We also had a chance to catch up with Pam Grier to get an update on what this Foxy lady was up to these days. In the spring of 2010, Pam Grier released her memoirs in a book called Foxy: My Life in Three Acts. Talking with Pam about the book and the promotional tour to support it led us to discuss why she loves appearing at conventions so much.
“After I started the book tours last year I made it a point, I wanted to meet 40 years of fans and the fans that support not only the film industry, but have supported and been interested in my work. Without them there is no actor, there is no film, there is no theater. I want to go see who these people are. What they have to say is really important, so I decided to do this. Last year I toured over 35 cities and traveled over 150,000 (air) miles, plus did three films. It was amazing. So I thought, if I can do this it’ll be great. I get a chance to actually see, hear, and talk to people. They’re important. Fans are important. They’re your business partners in a way. I hope that the young actors coming up will have that gratitude and appreciation.”
Pam will be a guest at this year’s Cult Fiction Drive-In Cinema Convention, introducing the showing of her smash hit Coffy on Saturday night under the stars. I asked her about the nostalgia of drive-ins.
“Drive-Ins are still big here in Colorado. They’re coming back, making a resurgence, where they haven’t sold the land to developers. There’s nothing like a drive-in with your children watching great films. They’re trying to bring HD to the screens. It’s just so nostalgic and it’s wonderful. The food’s better, and the cars are fantastic. I’ve always loved the drive-in movie.”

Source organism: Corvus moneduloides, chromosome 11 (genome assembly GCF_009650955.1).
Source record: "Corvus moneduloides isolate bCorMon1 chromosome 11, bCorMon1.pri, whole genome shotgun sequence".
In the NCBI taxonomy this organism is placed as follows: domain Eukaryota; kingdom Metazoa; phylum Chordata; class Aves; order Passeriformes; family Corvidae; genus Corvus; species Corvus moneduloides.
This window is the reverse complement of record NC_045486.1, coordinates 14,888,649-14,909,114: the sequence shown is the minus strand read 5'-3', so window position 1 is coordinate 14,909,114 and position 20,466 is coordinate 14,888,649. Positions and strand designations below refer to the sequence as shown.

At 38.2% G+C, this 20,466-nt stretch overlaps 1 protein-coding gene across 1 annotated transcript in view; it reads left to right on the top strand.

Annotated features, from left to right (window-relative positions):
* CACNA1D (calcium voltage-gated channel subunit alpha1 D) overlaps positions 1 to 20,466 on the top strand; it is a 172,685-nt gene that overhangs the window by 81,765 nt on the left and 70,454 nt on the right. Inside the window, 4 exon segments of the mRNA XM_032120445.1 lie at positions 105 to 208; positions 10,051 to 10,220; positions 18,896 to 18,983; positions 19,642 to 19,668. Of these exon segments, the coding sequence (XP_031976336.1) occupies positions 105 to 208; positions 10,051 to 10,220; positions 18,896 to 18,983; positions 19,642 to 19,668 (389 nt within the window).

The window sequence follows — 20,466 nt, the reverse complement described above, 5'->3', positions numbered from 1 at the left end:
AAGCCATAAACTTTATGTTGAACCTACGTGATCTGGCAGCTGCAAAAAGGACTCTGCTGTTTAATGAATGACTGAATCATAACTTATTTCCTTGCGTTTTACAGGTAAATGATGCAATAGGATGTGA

Pam recalled, “My first drive-in movie I think was a Disney film. My Mom took us. There were like six kids. It was a safe time where kids could play around the car and be safe. It was a different time. A wonderful time, when people were caring and gentile, just different. Today people are a little bit more aggressive and propelling anger back at the screen. I don’t know if, in some demographics, drive-ins will return because of the safety issues. But hopefully they will in certain country towns, where they still nurture and love the authenticity of the drive-in, and such things that are great.”
Pam also has a very unique take on the movie process as a whole and the importance of an actor — to represent for the film when meeting fans.
“When you think of a film, you think of the actor, that’s one entity. Then you think of all the people, the hundreds of people, that support that actor. From the director, writer, special effects, lighting, grips — all the numerous amount of people — it’s outweighed. I think when the actor goes out and thanks the public and the fans, that also supports all of those craftsmen — all of those people that work and make it a film.”
So grab your mosquito coils and get ready for a weekend of film nostalgia that will get your blood pumping. The Wyndham Riverwalk on the Southbank is the ideal venue, with Indoor film screenings as well as celebrity Q&A sessions throughout the weekend. Vendor/Celebrity room hours are Friday, 4 pm to 10 pm; Saturday, 10 am to 7 pm; Sunday, 11 am to 5 pm. Outdoor films begin at dusk with short intermissions between each film with classic grindhouse trailers playing.
The fun kicks off on Thursday night starting at 8:00 with the Cult Fiction Drive-In movie party at Mavericks. You can win free convention passes, enjoy discounted drink specials with no cover charge, and get a big screen preview of the weekend’s big events.